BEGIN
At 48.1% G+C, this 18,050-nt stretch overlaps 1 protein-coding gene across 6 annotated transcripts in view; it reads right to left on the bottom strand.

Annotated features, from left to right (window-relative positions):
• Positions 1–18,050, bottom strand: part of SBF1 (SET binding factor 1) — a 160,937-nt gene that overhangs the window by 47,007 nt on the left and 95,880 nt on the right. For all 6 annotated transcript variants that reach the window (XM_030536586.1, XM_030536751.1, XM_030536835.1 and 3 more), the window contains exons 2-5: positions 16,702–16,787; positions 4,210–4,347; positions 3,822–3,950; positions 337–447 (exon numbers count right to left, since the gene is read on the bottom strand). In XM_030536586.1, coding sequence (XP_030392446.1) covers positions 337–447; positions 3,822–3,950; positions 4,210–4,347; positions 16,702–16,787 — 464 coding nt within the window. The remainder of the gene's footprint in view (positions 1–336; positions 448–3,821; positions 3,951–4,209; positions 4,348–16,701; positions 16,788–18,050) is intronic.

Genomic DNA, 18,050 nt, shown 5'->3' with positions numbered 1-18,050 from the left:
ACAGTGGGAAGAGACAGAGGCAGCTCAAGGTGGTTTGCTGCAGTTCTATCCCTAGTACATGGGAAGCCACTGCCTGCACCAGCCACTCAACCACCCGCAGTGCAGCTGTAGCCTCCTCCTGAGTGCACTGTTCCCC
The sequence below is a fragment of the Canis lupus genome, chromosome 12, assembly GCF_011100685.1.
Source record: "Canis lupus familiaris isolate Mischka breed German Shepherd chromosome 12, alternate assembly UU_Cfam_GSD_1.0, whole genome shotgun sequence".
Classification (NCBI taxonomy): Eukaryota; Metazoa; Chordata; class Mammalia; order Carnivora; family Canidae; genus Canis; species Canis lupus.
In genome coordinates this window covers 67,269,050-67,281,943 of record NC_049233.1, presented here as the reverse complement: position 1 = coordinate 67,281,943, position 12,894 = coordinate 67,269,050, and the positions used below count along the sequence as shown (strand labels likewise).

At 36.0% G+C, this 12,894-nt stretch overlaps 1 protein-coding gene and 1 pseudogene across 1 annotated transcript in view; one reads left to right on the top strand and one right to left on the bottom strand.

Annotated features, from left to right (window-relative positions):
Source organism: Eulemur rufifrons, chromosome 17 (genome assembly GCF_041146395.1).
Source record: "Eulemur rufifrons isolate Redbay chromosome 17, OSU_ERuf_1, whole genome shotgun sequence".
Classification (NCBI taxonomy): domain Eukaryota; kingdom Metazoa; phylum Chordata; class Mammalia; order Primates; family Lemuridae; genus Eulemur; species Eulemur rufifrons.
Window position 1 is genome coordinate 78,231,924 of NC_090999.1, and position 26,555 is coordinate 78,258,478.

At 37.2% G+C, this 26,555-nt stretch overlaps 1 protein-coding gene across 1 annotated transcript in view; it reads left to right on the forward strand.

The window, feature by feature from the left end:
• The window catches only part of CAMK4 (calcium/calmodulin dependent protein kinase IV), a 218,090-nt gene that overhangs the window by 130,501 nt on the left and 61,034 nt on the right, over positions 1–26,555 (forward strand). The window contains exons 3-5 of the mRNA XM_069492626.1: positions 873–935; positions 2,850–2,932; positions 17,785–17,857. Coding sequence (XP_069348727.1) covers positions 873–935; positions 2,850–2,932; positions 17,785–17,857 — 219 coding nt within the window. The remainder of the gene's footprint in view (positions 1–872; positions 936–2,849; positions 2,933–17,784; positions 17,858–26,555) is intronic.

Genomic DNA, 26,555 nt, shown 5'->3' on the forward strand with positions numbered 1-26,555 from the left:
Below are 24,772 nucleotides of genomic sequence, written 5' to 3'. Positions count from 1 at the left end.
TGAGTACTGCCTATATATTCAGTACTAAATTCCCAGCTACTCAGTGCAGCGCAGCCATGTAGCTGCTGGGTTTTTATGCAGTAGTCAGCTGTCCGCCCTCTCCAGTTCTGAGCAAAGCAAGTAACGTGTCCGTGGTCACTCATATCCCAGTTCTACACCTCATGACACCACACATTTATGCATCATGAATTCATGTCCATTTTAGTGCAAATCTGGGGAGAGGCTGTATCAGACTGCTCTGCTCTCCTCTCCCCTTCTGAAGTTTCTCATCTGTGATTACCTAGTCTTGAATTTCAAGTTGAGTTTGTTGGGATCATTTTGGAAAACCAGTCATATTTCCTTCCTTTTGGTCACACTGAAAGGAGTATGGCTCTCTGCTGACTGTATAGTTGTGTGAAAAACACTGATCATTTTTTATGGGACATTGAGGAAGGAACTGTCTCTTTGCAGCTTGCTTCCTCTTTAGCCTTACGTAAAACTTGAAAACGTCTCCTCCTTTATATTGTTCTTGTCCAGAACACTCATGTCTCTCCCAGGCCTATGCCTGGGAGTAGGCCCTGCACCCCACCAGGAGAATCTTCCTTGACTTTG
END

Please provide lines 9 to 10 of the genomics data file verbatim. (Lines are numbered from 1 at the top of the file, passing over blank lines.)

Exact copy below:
In genome coordinates this window covers 67,269,050-67,281,943 of record NC_049233.1, presented here as the reverse complement: position 1 = coordinate 67,281,943, position 12,894 = coordinate 67,269,050, and the positions used below count along the sequence as shown (strand labels likewise).

At 36.0% G+C, this 12,894-nt stretch overlaps 1 protein-coding gene and 1 pseudogene across 1 annotated transcript in view; one reads left to right on the top strand and one right to left on the bottom strand.